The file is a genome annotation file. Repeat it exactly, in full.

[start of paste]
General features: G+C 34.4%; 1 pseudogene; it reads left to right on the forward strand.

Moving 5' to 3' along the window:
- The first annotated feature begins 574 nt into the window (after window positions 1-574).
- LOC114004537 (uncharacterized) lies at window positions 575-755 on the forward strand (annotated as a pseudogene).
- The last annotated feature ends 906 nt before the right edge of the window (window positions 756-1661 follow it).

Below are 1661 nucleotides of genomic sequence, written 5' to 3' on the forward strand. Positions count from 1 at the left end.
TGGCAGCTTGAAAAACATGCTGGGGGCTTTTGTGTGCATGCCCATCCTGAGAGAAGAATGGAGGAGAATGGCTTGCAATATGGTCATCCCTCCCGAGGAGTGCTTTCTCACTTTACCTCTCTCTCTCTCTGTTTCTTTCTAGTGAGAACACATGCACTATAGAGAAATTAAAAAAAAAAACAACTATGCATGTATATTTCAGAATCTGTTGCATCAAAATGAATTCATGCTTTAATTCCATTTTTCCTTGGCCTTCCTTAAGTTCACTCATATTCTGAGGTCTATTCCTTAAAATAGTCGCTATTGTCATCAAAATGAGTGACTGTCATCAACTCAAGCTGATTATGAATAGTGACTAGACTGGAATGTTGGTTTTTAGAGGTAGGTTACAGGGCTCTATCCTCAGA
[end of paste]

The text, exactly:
General features: G+C 34.4%; 1 pseudogene; it reads left to right on the forward strand.

Moving 5' to 3' along the window:
- The first annotated feature begins 574 nt into the window (after window positions 1-574).
- LOC114004537 (uncharacterized) lies at window positions 575-755 on the forward strand (annotated as a pseudogene).
- The last annotated feature ends 906 nt before the right edge of the window (window positions 756-1661 follow it).

Below are 1661 nucleotides of genomic sequence, written 5' to 3' on the forward strand. Positions count from 1 at the left end.
TGGCAGCTTGAAAAACATGCTGGGGGCTTTTGTGTGCATGCCCATCCTGAGAGAAGAATGGAGGAGAATGGCTTGCAATATGGTCATCCCTCCCGAGGAGTGCTTTCTCACTTTACCTCTCTCTCTCTCTGTTTCTTTCTAGTGAGAACACATGCACTATAGAGAAATTAAAAAAAAAAACAACTATGCATGTATATTTCAGAATCTGTTGCATCAAAATGAATTCATGCTTTAATTCCATTTTTCCTTGGCCTTCCTTAAGTTCACTCATATTCTGAGGTCTATTCCTTAAAATAGTCGCTATTGTCATCAAAATGAGTGACTGTCATCAACTCAAGCTGATTATGAATAGTGACTAGACTGGAATGTTGGTTTTTAGAGGTAGGTTACAGGGCTCTATCCTCAGA